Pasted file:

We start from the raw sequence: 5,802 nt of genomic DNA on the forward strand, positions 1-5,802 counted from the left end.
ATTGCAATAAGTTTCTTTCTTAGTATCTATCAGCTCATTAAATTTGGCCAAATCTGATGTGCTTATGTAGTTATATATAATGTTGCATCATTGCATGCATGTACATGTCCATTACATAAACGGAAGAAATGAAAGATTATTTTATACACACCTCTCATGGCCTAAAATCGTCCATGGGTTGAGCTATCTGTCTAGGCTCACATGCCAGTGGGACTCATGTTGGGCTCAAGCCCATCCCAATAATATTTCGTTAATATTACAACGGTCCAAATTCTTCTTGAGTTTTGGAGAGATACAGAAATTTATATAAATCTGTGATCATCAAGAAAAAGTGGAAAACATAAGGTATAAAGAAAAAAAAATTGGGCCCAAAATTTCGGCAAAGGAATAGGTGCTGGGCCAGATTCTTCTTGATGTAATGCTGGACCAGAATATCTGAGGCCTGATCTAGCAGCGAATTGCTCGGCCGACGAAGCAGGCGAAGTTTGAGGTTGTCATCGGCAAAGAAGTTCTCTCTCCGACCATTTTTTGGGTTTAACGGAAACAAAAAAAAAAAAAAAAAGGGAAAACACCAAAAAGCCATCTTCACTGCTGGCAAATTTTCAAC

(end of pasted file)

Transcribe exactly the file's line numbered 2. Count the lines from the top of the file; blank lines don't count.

ATTGCAATAAGTTTCTTTCTTAGTATCTATCAGCTCATTAAATTTGGCCAAATCTGATGTGCTTATGTAGTTATATATAATGTTGCATCATTGCATGCATGTACATGTCCATTACATAAACGGAAGAAATGAAAGATTATTTTATACACACCTCTCATGGCCTAAAATCGTCCATGGGTTGAGCTATCTGTCTAGGCTCACATGCCAGTGGGACTCATGTTGGGCTCAAGCCCATCCCAATAATATTTCGTTAATATTACAACGGTCCAAATTCTTCTTGAGTTTTGGAGAGATACAGAAATTTATATAAATCTGTGATCATCAAGAAAAAGTGGAAAACATAAGGTATAAAGAAAAAAAAATTGGGCCCAAAATTTCGGCAAAGGAATAGGTGCTGGGCCAGATTCTTCTTGATGTAATGCTGGACCAGAATATCTGAGGCCTGATCTAGCAGCGAATTGCTCGGCCGACGAAGCAGGCGAAGTTTGAGGTTGTCATCGGCAAAGAAGTTCTCTCTCCGACCATTTTTTGGGTTTAACGGAAACAAAAAAAAAAAAAAAAAGGGAAAACACCAAAAAGCCATCTTCACTGCTGGCAAATTTTCAAC